Antibodies, also called immunoglobulins, are a key component of the immune system playing a central role in both recognizing foreign antigens, such as proteins, microorganisms or toxins, and stimulating an immune response against them.
They specifically bind to the antigen and signal other cells to eliminate the foreign matter. Some antibodies are autoantibodies and home in on our own tissues. It is not surprising therefore, that many immunotherapeutic approaches involve the use of antibodies.
An antibody is a large Y-shaped protein (+/- 150kDa) consisting of four polypeptides: two identical heavy chains and two identical light chains folded into constant and variable domains. The tips of the “Y” constitute the variable region giving the antibody its binding specificity for a given antigen. The constant tail region provides the structural framework of the antibody and directs the biological properties and its role in signaling to other immune cells (effector functions).
- Antigen binding fragment comprises one variable
and one constant region of both heavy and light chains
- Tail region
- Heavy chain with one variable domain, a constant domain, a hinge region, and two more constant domains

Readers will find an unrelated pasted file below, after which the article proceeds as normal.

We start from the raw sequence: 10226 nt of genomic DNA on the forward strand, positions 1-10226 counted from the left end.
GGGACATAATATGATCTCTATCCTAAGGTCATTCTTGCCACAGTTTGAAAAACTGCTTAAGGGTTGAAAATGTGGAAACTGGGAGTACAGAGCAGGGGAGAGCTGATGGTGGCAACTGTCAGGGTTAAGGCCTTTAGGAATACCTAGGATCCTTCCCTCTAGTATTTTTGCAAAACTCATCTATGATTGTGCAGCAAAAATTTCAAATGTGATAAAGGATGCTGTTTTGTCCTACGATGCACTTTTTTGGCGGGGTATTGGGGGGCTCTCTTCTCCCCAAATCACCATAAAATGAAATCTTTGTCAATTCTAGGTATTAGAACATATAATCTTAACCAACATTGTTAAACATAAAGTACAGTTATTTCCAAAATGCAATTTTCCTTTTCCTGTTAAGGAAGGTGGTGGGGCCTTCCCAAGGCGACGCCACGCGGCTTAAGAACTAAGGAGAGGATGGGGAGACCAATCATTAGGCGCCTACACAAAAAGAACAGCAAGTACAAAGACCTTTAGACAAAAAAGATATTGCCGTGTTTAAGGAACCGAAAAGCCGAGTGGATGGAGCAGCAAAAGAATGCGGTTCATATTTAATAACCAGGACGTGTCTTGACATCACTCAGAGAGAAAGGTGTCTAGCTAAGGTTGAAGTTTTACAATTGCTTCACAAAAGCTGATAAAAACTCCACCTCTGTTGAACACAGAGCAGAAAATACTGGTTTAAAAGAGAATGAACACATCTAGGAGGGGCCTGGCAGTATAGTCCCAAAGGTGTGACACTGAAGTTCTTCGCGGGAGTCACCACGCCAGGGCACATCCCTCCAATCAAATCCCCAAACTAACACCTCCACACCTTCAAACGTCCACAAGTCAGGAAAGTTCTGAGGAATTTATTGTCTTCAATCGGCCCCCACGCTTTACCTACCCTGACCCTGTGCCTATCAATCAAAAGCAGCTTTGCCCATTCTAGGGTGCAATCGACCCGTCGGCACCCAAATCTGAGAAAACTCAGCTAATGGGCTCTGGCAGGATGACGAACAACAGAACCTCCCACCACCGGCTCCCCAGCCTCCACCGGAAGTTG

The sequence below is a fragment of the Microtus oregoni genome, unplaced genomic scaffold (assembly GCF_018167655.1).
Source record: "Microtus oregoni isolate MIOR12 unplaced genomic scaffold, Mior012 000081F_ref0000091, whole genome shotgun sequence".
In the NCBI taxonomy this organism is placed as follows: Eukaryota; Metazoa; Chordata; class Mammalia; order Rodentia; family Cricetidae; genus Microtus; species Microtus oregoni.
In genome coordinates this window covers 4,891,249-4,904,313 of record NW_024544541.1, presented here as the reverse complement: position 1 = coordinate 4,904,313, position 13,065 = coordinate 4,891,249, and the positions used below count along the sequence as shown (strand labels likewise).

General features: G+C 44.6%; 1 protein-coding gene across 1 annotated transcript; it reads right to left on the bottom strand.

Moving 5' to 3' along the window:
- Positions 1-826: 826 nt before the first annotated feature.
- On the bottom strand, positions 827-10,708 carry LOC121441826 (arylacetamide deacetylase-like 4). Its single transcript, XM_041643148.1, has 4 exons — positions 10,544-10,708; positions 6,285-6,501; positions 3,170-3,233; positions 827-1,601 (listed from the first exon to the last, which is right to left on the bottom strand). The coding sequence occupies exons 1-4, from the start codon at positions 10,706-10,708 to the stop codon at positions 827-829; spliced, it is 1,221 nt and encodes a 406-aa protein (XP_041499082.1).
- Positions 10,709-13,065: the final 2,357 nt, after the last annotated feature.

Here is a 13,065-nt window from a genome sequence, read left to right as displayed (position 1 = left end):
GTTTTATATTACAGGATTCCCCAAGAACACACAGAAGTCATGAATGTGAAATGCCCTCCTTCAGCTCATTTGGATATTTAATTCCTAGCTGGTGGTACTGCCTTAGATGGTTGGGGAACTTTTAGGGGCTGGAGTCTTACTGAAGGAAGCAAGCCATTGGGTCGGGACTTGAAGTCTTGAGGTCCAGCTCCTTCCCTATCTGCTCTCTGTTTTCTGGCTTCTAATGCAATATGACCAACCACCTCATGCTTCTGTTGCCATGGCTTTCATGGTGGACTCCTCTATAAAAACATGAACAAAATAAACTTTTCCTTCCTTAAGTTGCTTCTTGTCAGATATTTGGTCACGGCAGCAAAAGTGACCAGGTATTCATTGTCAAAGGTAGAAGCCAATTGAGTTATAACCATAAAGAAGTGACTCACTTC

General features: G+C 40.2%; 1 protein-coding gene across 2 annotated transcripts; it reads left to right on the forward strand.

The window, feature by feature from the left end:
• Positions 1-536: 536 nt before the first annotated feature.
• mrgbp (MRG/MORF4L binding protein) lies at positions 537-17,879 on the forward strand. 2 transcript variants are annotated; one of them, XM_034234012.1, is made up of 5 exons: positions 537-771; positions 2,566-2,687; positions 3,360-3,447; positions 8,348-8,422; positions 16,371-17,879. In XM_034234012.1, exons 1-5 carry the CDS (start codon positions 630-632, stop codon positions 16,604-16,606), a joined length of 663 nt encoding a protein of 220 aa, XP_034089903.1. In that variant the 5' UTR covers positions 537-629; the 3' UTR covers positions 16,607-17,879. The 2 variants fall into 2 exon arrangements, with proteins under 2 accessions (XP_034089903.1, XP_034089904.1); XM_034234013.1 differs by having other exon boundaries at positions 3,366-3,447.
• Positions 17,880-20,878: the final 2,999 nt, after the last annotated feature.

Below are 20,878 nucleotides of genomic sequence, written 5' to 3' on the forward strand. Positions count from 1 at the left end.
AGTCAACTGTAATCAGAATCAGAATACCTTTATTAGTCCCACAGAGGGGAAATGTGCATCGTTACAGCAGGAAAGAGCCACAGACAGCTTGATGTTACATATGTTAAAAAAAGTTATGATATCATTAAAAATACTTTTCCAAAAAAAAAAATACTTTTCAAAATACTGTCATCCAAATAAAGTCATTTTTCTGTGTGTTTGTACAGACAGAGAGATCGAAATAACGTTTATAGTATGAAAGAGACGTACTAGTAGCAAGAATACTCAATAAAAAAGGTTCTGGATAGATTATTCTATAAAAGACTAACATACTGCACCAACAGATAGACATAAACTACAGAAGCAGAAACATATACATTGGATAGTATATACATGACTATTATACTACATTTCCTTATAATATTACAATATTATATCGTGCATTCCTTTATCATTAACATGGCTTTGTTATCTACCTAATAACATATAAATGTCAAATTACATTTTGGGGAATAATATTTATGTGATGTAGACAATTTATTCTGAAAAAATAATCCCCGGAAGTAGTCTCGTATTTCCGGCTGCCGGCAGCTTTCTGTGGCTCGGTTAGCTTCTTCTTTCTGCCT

- Light chain with one variable and one constant domain
- Antigen binding site
- Hinge regions
Monoclonal antibody technology
The advent of monoclonal antibody technology has made it possible to raise antibodies against specific disease related antigens. The production of antibodies is a major function carried out by a type of white blood cell called B-cell or B lymphocyte. Monoclonal antibodies (mAb) are identical biomolecules, generated from a single B-cell clone that only recognize one unique binding site, or epitope, on a single antigen. Since specific monoclonal antibodies can be made against a virtually unlimited number of substances, these molecules have become an important tool in biochemical research as well as for medicinal diagnostic and therapeutic applications.
Trends in clinical development of monoclonal antibodies indicate that there is a nascent shift towards engineered antibody fragments, and it is likely that such fragments will become the next important class of protein-based therapeutics after monoclonal antibodies. Engineered antibody fragments retain full antigen-binding capacity with optimized properties for research, diagnostic and therapeutic applications. Fragments are particularly useful in therapeutic applications where epitope binding alone can produce the desired effect, for example in receptor blocking.
Through the acquisition of the Swiss biopharmaceutical Baliopharm AG in April 2018, Promethera Biosciences strengthened and diversified its technology base with innovative antibody engineering platforms. These platforms are dedicated to developing therapeutic options for chronic liver diseases, immune mediated inflammatory diseases and oncological indications. These antibody technologies are being developed in parallel to the cell based therapy to provide a complementary, holistic strategy for the treatment of liver diseases.